• And yes, I accept a negative answer, why not? I am now asking on a Microsoft forum for a reason why they no longer support the very useful a2dp sink feature. – Angelo Jun 25 '18 at 2:27

I had this problem with a £3.50 ebay dongle, for which I had lost the driver CD. As stated by others, Windows 10 default drivers don't support A2DP sink mode.

The CSR 4.0 bluetooth Harmony software stack solved it for me.


I have done a lot of testing and research on the Bluetooth Audio issues with Windows 10. I can say in short that almost any wireless headphones will work flawlessly if they are "the only bluetooth device connected, and connected before you open the audio app your using" The moment you attempt to add another bluetooth device it will immediate spudder in and out with subtle crackles and pops, that same goes for it you happen to already have a bluetooth device connected before trying to connect your wireless headphones it will give you the same results.

When you start trying to use bluetooth adapters and dongles, messing with settings your not really solving the really problem when it lies withing the OS and Drivers. Though using a bluetooth adpater may solve half of the issues given it support the right codecs, the only one i found that is modern enough is the creative BT adapter. Thought that a bit off topic so back to the head issues here.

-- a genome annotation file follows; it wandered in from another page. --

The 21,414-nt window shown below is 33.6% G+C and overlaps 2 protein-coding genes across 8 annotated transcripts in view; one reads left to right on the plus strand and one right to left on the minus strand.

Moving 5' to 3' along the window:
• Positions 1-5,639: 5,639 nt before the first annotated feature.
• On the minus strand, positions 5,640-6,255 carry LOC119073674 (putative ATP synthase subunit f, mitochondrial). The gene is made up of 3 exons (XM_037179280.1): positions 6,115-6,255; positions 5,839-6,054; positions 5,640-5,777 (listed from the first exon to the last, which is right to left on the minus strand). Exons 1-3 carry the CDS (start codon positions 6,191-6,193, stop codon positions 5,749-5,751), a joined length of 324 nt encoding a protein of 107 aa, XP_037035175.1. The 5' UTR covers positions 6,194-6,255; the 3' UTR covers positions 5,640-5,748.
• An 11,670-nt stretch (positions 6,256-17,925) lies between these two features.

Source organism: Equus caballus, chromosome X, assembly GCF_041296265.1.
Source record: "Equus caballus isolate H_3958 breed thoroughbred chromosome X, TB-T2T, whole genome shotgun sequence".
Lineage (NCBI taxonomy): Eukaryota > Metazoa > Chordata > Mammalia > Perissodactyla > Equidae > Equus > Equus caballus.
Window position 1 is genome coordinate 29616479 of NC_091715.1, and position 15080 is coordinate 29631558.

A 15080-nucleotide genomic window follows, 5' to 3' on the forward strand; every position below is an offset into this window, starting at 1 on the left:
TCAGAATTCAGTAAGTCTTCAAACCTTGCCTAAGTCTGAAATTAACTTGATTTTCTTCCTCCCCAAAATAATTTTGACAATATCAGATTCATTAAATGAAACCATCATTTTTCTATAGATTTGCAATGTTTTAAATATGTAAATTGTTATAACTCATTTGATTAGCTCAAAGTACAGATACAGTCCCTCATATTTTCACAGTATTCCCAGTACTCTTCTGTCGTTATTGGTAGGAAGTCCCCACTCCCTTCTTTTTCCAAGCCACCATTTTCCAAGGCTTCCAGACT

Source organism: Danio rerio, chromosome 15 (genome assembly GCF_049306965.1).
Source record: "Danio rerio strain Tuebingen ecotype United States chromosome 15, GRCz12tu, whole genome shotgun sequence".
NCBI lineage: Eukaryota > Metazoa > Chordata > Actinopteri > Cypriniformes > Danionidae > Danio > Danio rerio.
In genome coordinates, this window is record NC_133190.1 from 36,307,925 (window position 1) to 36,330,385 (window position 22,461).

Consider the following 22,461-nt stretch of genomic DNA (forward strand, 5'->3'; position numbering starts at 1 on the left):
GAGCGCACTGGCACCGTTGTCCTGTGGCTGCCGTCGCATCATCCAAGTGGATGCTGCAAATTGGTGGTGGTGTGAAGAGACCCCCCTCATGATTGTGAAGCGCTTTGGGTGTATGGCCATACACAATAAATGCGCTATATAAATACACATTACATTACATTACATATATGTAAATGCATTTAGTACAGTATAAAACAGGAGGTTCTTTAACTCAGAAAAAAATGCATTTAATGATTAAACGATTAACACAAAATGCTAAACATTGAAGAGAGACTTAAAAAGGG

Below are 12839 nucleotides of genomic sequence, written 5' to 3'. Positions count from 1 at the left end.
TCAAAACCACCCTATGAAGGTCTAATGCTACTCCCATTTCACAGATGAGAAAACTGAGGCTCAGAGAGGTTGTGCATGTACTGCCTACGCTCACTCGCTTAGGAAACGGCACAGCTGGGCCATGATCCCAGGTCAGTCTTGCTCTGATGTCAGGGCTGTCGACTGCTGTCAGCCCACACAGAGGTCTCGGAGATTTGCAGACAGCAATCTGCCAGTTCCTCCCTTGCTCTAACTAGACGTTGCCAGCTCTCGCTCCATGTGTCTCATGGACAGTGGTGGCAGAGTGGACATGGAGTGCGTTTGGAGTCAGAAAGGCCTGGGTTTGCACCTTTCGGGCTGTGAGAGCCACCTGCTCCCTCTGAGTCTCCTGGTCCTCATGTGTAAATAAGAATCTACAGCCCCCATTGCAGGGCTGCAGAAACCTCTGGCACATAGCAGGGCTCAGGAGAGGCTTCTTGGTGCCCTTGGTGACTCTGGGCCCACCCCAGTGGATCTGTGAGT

So where does the problem lie? Great question, and to answer that I tested some of the top headphones to get my answer; Airpods (1st Gen), Airpods Pro, Bose QuietComfort Earbuds, Sony WH-1000XM4.

After testing each pair of wireless headphone with no other connected Bluetooth devices, I got solid results of flawless audio performance; except the airpods would be fine for a while say 15-30 mins and randomly just stop playing audio and id have to disconnect the and reconnect them. also due note I am running Windows 10 on my MacBook Pro 16"

Next independently with each set of headphones i tested trying to add a second bluetooth device like a mouse and my Xbox Elite 2 Controller, each time before i even could add it the audio when bonkers in the second I opening the " Add a Device" window located in "Bluetooth settings -> add Bluetooth or other device -> Add a Device. This show me that there are some issues with Windows 10 that is interfering with the headphones connection.

Next I experimented with a couple other aspect of the headphones and found a lot of things check them out in my report I sent to Microsoft today. If you find that your having the same issues as in this post and my share report below launch the feedback hub in windows and search for my report titled "Bluetooth Audio Issues" I hope this helps you all, together maybe we can get this resolve once and for all!


12/21/2020 There is quite a few issues with Bluetooth Audio on Windows 10, and of course this has a lot of factors like type of computer, hardware and drivers. Though thosands of poeple who use bluetooth as seen on website help fourms and more all have the same issue. I want to get to the bottom of it and resolve it. I have collected a lot of data and tested this many times to get my details fine and accurate as possible. As the world is pushing wireless as the new standard this is a priorty issue that needs much attention.